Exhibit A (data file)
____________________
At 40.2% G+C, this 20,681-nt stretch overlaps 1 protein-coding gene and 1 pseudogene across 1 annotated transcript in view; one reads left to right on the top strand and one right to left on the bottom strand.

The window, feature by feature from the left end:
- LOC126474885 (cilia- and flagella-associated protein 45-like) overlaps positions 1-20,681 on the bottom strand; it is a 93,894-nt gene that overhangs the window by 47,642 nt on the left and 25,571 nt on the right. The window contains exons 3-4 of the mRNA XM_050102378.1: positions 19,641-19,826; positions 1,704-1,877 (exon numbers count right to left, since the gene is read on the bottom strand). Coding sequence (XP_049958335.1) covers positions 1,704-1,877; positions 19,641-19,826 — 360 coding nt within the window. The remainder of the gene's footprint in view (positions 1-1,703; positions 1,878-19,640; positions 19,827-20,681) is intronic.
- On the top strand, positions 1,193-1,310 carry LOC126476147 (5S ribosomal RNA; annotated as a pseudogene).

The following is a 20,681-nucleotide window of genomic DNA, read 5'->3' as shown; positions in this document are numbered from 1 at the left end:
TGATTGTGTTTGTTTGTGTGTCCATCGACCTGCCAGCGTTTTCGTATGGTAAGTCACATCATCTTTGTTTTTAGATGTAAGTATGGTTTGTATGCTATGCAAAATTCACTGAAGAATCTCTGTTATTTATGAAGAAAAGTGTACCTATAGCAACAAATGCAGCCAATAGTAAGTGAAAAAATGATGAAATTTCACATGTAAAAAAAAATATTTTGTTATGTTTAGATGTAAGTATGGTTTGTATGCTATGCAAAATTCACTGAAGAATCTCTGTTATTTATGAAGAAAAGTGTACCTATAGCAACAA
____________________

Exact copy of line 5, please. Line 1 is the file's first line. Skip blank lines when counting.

The following is a 20,681-nucleotide window of genomic DNA, read 5'->3' as shown; positions in this document are numbered from 1 at the left end: